Simplifying is not So Simple

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I have been doing what I thought was a good job of cleaning out my house.  I’ve taken multiple car loads of stuff to Goodwill and the Cancer Thrift Store.  I’ve thrown things away that I’ve had for years.  I felt like I was doing a lot.  And yet, my house is still full of…stuff.  As I look around my house, I see a pile of laundry that is clean, but way too high.  I see a bag full of things that were brought in from the car yesterday that needs to be figured out.  I see a pile of books and notebooks and such on our bookshelf.  I see jars that my DD painted and once held smaller toys, but are now empty, which makes me wonder where the smaller toys are now located.  I see shoes half way under the couch and newspapers taking up space on the couch.  Where did all this stuff come from?  Where should it all go?  How much more can I possibly get rid of and when will it feel like enough?

I have a deep desire for simplicity.  I love clean surfaces.  I crave an absence of chaos.  But, I also have a weakness for piling things.  I have so many books, yet I still buy more (it is a problem for me).  My DD also has so many books, but we still buy more (again, a problem for me).  Instead of one in, two out.  I think we have more of a two or three in and one out.  Simplifying is not so simple.  It is hard.  It is even harder to maintain it.

But, I think I’ve figured out, harder than maintaining simplicity is maintaining the piles and chaos and books.  So, I’ve committed to cleaning out, clearing up and doing the hard things.  I signed up for the Rock Yo Mom program offered by Allie Casazza (who lives in a trailer with four kids and a husband, so she definitely has to maintain some minimalism) and Kendra Hennessy and I’m committed to giving it a serious go.  I have been following Allie for a while and I really like her style of writing and her realism about things.  She doesn’t candy coat it, but she make it feel possible if you really want it.  I am not as familiar with Kendra, but her ad on her website spoke to me pretty clearly:  “Got a case of reluctant homemaker-itis?”  Why, yes, I do!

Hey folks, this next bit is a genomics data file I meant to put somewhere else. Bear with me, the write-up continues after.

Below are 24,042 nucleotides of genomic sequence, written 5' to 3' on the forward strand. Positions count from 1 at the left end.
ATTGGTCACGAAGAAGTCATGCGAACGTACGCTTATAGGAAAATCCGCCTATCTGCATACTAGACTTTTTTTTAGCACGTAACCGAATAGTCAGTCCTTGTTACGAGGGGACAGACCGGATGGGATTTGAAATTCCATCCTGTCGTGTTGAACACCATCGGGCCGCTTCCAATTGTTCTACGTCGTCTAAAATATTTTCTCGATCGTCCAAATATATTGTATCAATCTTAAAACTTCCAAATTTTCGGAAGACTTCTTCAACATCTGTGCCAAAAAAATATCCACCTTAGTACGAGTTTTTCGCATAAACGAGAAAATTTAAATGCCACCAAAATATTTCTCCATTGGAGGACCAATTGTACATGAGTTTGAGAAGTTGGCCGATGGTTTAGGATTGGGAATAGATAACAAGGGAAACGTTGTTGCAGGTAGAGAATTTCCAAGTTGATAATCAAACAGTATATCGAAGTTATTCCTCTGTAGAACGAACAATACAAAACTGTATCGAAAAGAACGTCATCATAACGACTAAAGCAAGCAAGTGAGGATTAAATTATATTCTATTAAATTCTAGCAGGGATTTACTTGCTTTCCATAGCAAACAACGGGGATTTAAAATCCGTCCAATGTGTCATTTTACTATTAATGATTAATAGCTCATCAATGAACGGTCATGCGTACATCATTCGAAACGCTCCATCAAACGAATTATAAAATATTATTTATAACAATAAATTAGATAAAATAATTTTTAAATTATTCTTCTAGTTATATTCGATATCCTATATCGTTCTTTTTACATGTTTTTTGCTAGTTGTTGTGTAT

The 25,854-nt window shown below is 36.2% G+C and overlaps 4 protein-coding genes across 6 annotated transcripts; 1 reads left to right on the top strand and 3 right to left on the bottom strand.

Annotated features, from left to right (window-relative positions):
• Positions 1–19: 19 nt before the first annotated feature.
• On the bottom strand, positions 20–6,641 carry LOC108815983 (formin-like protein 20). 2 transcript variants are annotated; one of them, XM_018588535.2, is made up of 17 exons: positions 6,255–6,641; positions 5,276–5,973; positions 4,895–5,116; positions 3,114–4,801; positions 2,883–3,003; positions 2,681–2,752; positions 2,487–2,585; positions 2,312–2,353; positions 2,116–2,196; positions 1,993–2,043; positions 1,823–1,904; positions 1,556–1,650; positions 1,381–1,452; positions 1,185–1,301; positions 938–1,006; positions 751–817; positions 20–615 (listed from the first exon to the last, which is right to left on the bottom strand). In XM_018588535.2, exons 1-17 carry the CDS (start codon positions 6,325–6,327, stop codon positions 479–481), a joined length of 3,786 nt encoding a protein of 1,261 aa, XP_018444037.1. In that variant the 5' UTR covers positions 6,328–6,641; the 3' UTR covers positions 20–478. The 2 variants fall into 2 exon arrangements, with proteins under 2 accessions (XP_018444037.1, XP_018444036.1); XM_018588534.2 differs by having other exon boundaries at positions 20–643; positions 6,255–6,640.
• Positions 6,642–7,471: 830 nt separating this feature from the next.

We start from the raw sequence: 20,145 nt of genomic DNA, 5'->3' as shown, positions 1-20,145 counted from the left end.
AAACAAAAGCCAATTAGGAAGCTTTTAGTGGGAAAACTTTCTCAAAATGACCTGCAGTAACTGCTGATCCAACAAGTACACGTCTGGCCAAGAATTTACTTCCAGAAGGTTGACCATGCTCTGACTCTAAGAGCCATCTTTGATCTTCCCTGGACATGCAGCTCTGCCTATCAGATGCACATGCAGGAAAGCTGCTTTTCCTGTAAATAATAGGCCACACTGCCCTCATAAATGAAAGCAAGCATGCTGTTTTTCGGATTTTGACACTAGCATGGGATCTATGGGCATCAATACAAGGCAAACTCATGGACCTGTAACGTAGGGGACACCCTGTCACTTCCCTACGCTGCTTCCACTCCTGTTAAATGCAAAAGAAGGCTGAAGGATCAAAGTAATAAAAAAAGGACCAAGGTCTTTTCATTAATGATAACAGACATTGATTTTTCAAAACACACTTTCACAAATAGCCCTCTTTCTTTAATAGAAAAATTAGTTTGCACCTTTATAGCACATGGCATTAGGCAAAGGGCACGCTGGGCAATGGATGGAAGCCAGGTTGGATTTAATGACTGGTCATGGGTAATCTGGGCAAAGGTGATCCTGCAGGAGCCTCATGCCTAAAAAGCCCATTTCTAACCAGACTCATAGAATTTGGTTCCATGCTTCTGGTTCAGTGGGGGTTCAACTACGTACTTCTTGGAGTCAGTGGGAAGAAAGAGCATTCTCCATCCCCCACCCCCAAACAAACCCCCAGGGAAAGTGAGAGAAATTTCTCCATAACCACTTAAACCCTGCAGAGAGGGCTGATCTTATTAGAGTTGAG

So, what IS my problem?  Well, I think there are a few problems.

First, I live in a house where having nice things is next to impossible.

I have two dogs that are relatively destructive and an 8-year-old who likes to do a lot of things with a lot of things and isn’t necessarily concerned with it being cleaned up afterwards.  I must admit that I contributed to this because I was not consistent about making her pick things up before getting something else out (I still am not very good about this).  So, we have kind of second-hand, ugly, and in some cases, damaged furniture and rugs and such.  Because of that, I think none of us feels any real commitment to keeping things “nice”.  After all, they aren’t really all that “nice” to begin with.  The problem with this is that I think we’ve become used to not treating things with care and now it is really hard to change to care more for our things.  So, for example, I found a really nice coffee table with no marks or anything on Craig’s List last year.  It was exactly what I’d been looking for and I was excited to have it.  I thought it made the living room look more grown up.  It now has paint on it from my DD, chew marks on the bottom from our bulldog puppy and is constantly serving as a dumping ground for a bunch of stuff that doesn’t belong on it.  That, in a nut shell, is my life with furniture and such.

Second, we have way. too. much. stuff.

But, I can’t figure out how to get rid of stuff and keep it out.  I take bags and boxes to the thrift store week after week and still, we have piles and shelves full of stuff.  It is exhausting.  And I know I contribute to it with my trips to the dollar store and thrift store and getting things off of Freecycle and Craig’s List.  I have been doing a lot less of that (especially for summer – this is usually my weak time since I’m not working).  I have ideas about what exactly I want or need and I’ve been much more strict about picking up anything else.  But, having an 8-year-old DD who gets bags of stuff from grandparents and friends and birthday parties and such.   Right now, I’m looking at two pillows on the ground because they won’t stay on our couches between the 8-year-old and the dogs.  I keep putting them back up there, but they are back on the floor within hours.  So, why don’t I just get rid of

Finally, I am holding on to what I WANT rather than what actually WORKS.  

Right now, I’m looking at two pillows on the ground because they won’t stay on our couches between the 8-year-old and the dogs.  I keep putting them back up there, but they are back on the floor within hours.  So, why don’t I just get rid of them?  Because I love all the photos online with the cute pillows on the couches.  But, it obviously doesn’t work for us.  I just don’t want to let go of the dream of being that family who has cute pillows that stay on their couch.  I realize that I can only do what works for our family, but I can’t help holding on to things that won’t work.  It is a hard thing to give up on your dream.  But, in order to live in a chaos-free house, I am afraid I’m going to have to do just that.

So, that’s where I’m at right now.  I’m going camping for five days starting tomorrow.  I’m hoping that the simplicity of camping will lend itself to making me more able to simplify when I get home.  We will see if that is the case.